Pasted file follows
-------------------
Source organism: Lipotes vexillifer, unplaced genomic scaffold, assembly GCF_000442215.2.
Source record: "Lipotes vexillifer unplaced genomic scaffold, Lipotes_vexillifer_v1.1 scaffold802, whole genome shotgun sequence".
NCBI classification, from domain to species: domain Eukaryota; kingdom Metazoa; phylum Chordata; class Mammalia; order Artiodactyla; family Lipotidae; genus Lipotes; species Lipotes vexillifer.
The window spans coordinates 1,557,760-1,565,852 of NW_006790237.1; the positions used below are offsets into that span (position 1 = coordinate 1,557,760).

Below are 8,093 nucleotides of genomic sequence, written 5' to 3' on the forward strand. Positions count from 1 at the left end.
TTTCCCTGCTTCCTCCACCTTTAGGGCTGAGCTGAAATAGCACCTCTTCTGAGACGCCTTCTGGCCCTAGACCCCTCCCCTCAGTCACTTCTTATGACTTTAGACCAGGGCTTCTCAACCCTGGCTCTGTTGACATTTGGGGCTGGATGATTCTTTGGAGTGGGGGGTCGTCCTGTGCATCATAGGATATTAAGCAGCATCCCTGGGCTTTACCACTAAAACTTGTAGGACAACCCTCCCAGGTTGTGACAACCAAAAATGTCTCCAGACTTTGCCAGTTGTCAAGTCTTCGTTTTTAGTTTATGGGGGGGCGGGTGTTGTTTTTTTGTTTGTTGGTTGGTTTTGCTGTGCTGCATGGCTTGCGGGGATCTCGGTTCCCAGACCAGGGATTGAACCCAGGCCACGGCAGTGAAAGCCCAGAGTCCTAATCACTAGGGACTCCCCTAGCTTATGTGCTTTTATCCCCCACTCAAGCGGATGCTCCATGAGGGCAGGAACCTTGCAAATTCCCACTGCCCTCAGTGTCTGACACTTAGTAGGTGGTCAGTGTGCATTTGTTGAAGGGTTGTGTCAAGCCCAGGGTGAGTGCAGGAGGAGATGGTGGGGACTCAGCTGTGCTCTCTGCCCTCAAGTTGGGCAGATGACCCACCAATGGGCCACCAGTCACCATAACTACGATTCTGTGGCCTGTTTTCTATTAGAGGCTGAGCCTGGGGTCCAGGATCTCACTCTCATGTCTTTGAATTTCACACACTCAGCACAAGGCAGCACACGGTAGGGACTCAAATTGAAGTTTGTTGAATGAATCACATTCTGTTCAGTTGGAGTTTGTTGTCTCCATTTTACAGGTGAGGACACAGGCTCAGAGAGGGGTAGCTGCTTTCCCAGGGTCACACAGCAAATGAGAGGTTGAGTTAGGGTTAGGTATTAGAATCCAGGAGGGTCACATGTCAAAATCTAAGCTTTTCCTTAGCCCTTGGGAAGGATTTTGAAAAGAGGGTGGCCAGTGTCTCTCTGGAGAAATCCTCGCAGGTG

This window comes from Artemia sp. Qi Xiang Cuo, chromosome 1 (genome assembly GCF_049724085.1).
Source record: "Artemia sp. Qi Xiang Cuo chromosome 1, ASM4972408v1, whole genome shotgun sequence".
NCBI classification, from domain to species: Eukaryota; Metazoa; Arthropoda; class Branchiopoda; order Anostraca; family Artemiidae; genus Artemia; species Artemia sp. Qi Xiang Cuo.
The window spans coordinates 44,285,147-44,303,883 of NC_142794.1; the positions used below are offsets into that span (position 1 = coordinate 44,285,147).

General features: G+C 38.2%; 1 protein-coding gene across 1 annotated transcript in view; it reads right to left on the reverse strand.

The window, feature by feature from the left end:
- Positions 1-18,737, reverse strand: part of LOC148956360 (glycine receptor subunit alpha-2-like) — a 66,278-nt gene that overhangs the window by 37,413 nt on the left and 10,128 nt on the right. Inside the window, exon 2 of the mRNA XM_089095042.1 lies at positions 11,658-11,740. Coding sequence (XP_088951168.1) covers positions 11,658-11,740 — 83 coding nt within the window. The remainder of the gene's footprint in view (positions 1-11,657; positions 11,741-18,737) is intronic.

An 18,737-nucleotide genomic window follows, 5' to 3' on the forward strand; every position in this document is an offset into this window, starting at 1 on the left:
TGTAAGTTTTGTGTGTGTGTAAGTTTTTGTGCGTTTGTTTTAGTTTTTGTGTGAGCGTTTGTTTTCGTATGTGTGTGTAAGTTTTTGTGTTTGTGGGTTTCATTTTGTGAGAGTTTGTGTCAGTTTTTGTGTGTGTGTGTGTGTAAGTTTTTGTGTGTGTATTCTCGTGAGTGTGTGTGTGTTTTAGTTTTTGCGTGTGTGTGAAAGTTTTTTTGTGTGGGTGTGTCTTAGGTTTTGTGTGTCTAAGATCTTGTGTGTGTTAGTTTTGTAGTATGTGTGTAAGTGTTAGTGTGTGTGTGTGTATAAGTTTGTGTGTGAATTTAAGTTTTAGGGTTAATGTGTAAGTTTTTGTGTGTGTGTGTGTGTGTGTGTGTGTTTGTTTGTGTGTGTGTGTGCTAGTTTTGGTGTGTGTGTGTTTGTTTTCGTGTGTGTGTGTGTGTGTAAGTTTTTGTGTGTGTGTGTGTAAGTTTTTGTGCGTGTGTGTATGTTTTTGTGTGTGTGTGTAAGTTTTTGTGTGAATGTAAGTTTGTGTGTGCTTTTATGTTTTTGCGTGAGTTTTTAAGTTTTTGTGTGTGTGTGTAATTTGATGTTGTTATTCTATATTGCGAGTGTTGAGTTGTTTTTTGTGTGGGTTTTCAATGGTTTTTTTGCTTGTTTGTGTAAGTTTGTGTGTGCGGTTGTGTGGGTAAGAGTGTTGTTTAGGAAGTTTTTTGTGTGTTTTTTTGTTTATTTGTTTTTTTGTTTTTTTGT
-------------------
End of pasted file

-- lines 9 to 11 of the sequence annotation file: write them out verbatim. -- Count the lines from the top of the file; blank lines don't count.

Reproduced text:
NCBI classification, from domain to species: Eukaryota; Metazoa; Arthropoda; class Branchiopoda; order Anostraca; family Artemiidae; genus Artemia; species Artemia sp. Qi Xiang Cuo.
The window spans coordinates 44,285,147-44,303,883 of NC_142794.1; the positions used below are offsets into that span (position 1 = coordinate 44,285,147).

General features: G+C 38.2%; 1 protein-coding gene across 1 annotated transcript in view; it reads right to left on the reverse strand.